Dad has cancer and 50k medical debt. If worst case occurs, how can we prevent having to sell his house?
- Dad has advanced lung cancer. He’s on medi-cal.
- He has 40k medical debt, maybe will increase as we continue treatment
- House is worth 450k (still paying mortgage, ~160k left). Under dad’s and mom’s name.
- He has no other meaningful assets within the country. (does it matter he has like 50k cash in his native country? Is for supporting mom)
- Mom lives outside of the country and will not be returning at all due to chronic health issues of her own
- In the worst-case scenario, how do we avoid having to sell the house? Quitclaim to me?
- me: just started my career and have 1.5k/month after all expenses.
- We’re in California
We’re in California and my dad has advanced stage lung cancer. Doctor estimates he has 2 years. The hospital where he got pre-chemo treatments (diagnoses/genetic testing etc) doesn’t accept medi-cal and has forwarded us 40k in medical expenses. We’re at another hospital now which does accept medi-cal and are working with the former hospital to see what can be done. So far, their finance department is never available/they are not helpful.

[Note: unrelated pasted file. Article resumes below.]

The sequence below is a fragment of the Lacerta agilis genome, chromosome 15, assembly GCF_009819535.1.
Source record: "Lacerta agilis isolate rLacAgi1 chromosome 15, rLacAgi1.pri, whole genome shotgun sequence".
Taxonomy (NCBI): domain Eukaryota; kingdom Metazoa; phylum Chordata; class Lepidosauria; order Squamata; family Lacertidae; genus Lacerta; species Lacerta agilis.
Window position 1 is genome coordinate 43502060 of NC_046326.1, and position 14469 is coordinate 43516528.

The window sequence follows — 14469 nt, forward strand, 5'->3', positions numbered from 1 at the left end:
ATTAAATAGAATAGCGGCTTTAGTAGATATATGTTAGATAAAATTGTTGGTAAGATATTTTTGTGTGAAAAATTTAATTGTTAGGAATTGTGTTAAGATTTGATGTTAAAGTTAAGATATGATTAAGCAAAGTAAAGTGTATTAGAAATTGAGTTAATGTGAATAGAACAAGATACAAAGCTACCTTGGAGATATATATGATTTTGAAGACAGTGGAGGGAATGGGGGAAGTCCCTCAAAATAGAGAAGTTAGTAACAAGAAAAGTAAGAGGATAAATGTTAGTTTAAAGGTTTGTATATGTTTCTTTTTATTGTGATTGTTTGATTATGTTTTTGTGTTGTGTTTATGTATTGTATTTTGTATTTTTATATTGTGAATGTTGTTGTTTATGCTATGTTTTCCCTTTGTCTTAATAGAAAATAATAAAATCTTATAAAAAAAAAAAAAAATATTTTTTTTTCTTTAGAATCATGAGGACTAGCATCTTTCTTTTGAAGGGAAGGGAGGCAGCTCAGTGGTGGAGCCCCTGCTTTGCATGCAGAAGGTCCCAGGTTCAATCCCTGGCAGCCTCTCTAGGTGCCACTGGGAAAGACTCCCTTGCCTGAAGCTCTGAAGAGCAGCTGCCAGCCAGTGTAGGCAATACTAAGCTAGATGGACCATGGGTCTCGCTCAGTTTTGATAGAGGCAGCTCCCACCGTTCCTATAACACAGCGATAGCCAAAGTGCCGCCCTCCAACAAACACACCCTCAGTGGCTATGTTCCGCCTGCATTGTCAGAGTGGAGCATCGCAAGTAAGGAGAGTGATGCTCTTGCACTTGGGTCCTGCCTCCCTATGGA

We’ll be drafting a will and estate stuff if treatment starts being ineffective, but I’m wondering if there is a way to prevent us from having to sell the house if the worst case occurs?
The house is worth 450k and has about ~150k mortgage left. It’s owned by mom and dad except she hasn’t lived in it for the past 6 years (she lives abroad) and will not be returning (chronic health issues. complicated story). I believe that disqualifies it from being protected under estate laws, since it isn’t the spouse’s primary place of residence. Currently, my dad and I reside in it. Can they both quitclaim it to me?
Also, he has ~50k abroad in his native country which is to support mom’s health expenses (dad is a US permanent resident). We already have a will regarding inheritance in that country. Will US creditors know about that asset?
Thanks for all your insight. And, small psa, if you smoke or used to smoke, please consider annual lung cancer screenings past the age of 55. Often, symptoms (ie persistent cough) don’t show until stage iv.